50 Years of Manu National Park: Our Role in Protecting It


In 1973, over 3.7 million acres of tropical forests were formalized as Manu National Park: a protected area located between the foothills of the Andes Mountains and Amazon basin in southeastern Peru. It serves as one of the most globally recognized areas for terrestrial biodiversity, and around 850 different species of birds, as well as rare species like the giant otter, have been identified here. In 2009, the National Park extended to cover the foothills of the Andes, totaling 4.24 million acres of protected areas. Today, 50 years later, the park continues to be a haven for conservation enthusiasts and researchers alike.

Amazon Conservation established the Manu (formerly Villa Carmen) Research Station  (pictured right) in August of 2010 as a conservation hub to promote sustainable agroforestry and aquaculture, host educational programs, and further incorporate local communities into conservation efforts. Its main intent is to do what we do best: contribute to the understanding and protection of the greater Manu landscape. 

The station is part of 7,500 acres of land within the UNESCO-designated Manu Biosphere Reserve, spanning an elevational gradient of 1,700 to almost 4,000 feet above sea level. It follows the Manu River basin that runs through the Madre de Dios and Cusco Departments, borders the Madre de Dios watershed, and Amarakaeri Communal Reserve in southeast Peru. Neighboring right on the edge of the National Park are two more of our research stations: Wayqecha Cloud Forest Research Station, located at elevations ranging from 6,500 to 9,800 feet above sea level, and down the Andes foothills near the southeastern edge of Manu National Park, Los Amigos Conservation Hub at less than 1,000 feet in elevation.

From cloud forests to montane and lowland rainforest, our stations work to support and protect an incredible array of species found in a variety of habitats. The vital areas protected within Manu National Park are a core part of the Manu-Madidi Corridor: 23.5 million-acre stretches of protected forests within the Manu National Park in Peru that connect with Madidi National Park in Bolivia. Protecting these large areas of biodiversity and ensuring connectivity for these landscapes not only helps protect habitat and food sources for wildlife in the region, but it is also an important tool for minimizing the impacts of climate change. As the planet continues to get warmer and ecosystems change, flora and fauna will need to adapt as well. Ecological corridors and increased connectivity provide species with more options to adapt, such as the ability to safely move uphill into cooler forests.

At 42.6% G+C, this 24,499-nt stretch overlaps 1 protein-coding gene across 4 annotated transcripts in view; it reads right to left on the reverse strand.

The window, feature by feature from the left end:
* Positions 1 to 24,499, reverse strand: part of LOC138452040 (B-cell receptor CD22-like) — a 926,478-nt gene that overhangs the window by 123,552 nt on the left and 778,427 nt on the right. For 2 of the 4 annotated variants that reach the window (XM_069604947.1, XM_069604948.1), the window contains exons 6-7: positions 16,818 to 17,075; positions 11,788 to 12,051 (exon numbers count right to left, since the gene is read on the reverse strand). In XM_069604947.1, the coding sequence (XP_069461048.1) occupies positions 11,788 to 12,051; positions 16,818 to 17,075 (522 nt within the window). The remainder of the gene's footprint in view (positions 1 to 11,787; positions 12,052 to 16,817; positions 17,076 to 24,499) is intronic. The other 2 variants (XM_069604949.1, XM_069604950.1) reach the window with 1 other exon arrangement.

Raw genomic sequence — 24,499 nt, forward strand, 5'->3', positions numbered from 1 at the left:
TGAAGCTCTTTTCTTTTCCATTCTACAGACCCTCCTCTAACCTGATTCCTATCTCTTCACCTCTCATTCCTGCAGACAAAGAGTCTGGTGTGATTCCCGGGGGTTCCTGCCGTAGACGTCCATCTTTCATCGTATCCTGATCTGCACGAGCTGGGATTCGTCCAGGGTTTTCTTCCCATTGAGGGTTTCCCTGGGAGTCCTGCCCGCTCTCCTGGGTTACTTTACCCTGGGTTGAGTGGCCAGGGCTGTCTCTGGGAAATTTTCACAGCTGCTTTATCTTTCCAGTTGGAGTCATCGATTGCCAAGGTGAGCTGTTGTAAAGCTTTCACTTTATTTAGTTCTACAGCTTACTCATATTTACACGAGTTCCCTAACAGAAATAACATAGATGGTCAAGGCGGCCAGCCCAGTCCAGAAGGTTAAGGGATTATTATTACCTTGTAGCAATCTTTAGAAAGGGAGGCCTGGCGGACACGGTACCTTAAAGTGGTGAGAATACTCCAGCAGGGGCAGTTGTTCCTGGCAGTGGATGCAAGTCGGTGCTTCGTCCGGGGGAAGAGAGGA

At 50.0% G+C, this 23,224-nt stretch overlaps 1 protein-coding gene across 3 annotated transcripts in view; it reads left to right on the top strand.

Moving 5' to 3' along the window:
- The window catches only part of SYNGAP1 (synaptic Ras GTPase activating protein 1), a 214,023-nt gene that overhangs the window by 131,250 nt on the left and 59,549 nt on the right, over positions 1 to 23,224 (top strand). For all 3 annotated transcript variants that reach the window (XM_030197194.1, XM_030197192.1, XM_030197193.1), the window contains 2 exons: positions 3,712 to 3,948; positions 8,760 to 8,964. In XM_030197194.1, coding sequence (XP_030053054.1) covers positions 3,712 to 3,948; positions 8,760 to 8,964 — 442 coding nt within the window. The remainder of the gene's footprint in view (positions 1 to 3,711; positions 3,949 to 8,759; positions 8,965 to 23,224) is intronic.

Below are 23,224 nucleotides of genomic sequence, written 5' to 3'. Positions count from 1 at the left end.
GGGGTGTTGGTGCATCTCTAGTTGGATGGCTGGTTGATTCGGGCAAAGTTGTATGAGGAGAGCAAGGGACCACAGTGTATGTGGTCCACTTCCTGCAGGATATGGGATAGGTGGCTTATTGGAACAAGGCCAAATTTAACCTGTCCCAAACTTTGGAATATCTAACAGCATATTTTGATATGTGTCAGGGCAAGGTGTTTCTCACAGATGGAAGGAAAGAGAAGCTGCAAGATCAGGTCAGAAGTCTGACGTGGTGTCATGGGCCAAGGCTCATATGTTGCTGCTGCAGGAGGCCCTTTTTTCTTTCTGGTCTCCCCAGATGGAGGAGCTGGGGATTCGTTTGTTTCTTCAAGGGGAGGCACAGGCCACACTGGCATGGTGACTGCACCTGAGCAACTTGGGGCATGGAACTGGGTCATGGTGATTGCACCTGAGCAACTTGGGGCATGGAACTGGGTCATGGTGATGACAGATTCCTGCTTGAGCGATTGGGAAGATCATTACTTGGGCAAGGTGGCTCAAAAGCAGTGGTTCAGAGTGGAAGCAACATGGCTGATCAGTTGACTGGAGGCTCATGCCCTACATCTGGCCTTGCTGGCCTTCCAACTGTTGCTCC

Despite the many factors that can threaten these vital habitats, Amazon Conservation is working hard with partners on the ground to protect these areas, using our technological and scientific expertise in combination with our history of successful partnerships with government agencies, as well as rural and indigenous communities that reside within and in buffer zones around Manu National Park. With new monitoring enforcements carried out by communities and government officials, key data for law enforcement, decision-making, and management can help strengthen protection measures for communities and governments, mitigating impacts from major threats.

As we celebrate this 50th Anniversary of Manu National Park, we greatly appreciate the government of Peru for all of its work to protect the incredible biodiversity of Manu National Park over the past 50 years. We are honored to work alongside partners from SERNANP (National Service of Natural Areas Protected by the State), Serfor (National Forestry and Wildlife Service), Zoological Society of Frankfurt (FZS) and the San Diego Zoo, as well as other non-governmental organizations and local communities to protect the Manu Biosphere Reserve.

Read more about our conservation efforts on the ground, and how we work to keep biodiversity and local communities safe and sound.